Editor's Note: This article has been updated.
Amazon, one of the biggest private-sector employers in the U.S., told its staff on May 2 it will pay up to $4,000 in travel expenses annually for employees to undergo abortions and other "non-life-threatening" medical treatments, Reuters reported. The company already pays $10,000 in annual travel reimbursements for urgent, life-threatening medical issues.
Amazon's new benefit, retroactively effective to Jan. 1, applies if abortion procedures or other operations are not available within 100 miles of an employee's home. It is open to U.S. employees or covered dependents, whether they work in a corporate office or a warehouse. Amazon employs 1.1 million full- and part-time workers throughout the U.S.
In March, Citigroup disclosed that it would cover out-of-state travel costs for employees seeking an abortion if they are located in Texas and other states where access to abortion has been restricted. After the investment banking firm's announcement, other big companies—including Apple, Levi Strauss, Yelp, Match, Lyft and Uber—said that they, too, would pay for out-of-state abortion travel under their health plans.
On May 3, Politico reported that the U.S. Supreme Court is poised to overturn Roe v. Wade, the 1973 court ruling that legalized abortion throughout the U.S.
SHRM Online has gathered the following articles that look at abortion access and company health benefits.
States Enact Abortion Restrictions as Supreme Court Ruling Looms
Amazon's announcement comes at a time when several state governments have passed laws restricting abortion access in their jurisdictions. If the U.S. Supreme Court overturns Roe v. Wade, each U.S. state could be permitted to determine its own abortion rules, with more than 20 states expected to limit abortion access.
In Texas, which has one of the strictest abortion laws in the country and bans the procedure after six weeks of pregnancy, a recent study found that some 1,400 Texans were traveling out of state for abortions monthly.
Ruling Likely to Fuel More State Actions
If the U.S. Supreme Court votes to overturn Roe v. Wade, conservative states will have more confidence that their new limits on abortion will stand, while liberal states will feel more urgency to protect and expand abortion rights.
About two dozen states, including Oklahoma and Alabama, have laws in place that would limit abortion access should Roe be overturned.
Types of Medical-Travel Coverage
Most health plans don’t cover travel expenses. If they do it’s usually to medical centers of excellence that provide high-value services, Roberta Casper Watson, a partner in the Tampa, Fla., office of The Wagner Group, said in an interview.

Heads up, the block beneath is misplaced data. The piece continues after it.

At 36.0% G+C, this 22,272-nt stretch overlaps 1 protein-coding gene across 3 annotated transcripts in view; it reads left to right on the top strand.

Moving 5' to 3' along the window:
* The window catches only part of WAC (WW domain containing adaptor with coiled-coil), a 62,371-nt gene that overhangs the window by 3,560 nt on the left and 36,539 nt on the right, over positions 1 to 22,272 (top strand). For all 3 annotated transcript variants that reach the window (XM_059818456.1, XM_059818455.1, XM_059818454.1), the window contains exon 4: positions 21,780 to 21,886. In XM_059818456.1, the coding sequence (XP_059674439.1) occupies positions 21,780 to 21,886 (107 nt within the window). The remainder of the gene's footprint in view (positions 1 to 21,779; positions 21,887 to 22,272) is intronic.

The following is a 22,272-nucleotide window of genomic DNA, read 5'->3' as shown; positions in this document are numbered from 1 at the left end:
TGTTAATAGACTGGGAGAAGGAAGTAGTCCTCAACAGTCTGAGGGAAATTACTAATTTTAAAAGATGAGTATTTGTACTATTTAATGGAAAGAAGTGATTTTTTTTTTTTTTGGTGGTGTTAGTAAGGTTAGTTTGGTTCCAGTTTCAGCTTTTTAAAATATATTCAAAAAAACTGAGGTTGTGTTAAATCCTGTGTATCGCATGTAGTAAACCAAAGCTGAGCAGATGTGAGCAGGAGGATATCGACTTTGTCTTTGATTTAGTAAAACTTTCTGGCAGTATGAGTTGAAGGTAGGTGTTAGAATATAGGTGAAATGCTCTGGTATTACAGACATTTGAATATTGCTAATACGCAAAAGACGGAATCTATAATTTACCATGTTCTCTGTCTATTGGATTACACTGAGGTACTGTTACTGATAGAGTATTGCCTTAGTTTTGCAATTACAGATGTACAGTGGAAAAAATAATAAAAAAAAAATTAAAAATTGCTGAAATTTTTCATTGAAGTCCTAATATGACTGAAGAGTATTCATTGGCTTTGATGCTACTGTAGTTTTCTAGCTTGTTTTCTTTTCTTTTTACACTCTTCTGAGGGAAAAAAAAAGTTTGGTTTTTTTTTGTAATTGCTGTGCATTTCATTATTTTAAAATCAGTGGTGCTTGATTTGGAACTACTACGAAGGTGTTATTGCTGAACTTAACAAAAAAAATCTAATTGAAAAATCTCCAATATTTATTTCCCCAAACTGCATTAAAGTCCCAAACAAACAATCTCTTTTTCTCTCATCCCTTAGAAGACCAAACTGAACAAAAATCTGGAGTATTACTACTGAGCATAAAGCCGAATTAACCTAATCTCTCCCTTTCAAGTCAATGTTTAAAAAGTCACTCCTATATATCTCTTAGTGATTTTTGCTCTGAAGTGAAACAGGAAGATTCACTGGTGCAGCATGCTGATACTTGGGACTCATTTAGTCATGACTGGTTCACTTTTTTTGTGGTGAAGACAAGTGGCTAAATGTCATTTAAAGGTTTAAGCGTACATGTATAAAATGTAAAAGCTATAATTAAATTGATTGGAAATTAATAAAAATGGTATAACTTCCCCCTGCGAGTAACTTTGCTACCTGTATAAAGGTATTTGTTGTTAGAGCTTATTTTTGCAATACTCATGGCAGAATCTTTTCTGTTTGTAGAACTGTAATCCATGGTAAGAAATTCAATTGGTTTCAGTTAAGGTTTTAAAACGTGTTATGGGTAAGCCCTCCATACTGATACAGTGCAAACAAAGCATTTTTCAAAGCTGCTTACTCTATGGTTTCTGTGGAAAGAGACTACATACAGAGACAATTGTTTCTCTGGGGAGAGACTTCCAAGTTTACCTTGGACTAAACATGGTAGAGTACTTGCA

Employers with self-funded plans could change their coverage allowances in the middle of a plan year to allow for travel costs and coverage of non-network abortion providers as long as employee premiums don’t change, Watson said. Employers must give workers notice of benefit changes and wait until a new plan year to tinker with premiums.
Funding for travel could be part of a group health plan, but it’s more likely employers would look to medical expense accounts, such as flexible spending accounts or health reimbursement accounts, to cover travel expenses, Dannae Delano, a partner in The Wagner Group’s St. Louis office.
Employers Expected to Face Pressure to Respond
According to the Guttmacher Institute, which researches sexual and reproductive health and rights globally, 26 states are "certain or likely" to ban abortion if Roe v. Wade is overturned, which will force many people across the country to travel lengthy distances for treatment. That may put further pressure on companies to find ways for their employees to receive abortion services.
Yelp Offering Help with Abortions
In April, Yelp joined those companies supporting abortion access for their employees in the face of restrictive state laws. A representative for the San Francisco-based company said its employee health insurance already covered abortion care, but starting in May, Yelp will cover travel expenses for any U.S. employees and their dependents who need to travel out of state to access abortion care.
The benefit extends to staff and dependents affected by any current or future abortion restrictions.
Companies Face Shareholder Votes on Abortion-Related Proposals
Shareholders in Walmart and The TJX Cos., parent of T.J. Maxx, are set to vote on proposals asking them to look at how they may be impacted by legislative efforts to curb access to abortion in the U.S.
In their supporting statements, proponents of these shareholder measures wrote that the requested reports might include the boards' analysis of any effects on employee hiring, retention and productivity, and decisions regarding the closure or expansion of operations in states proposing or enacting restrictive laws and strategies, such as any public-policy advocacy by the company, related political contribution policies, and human resource or educational strategies.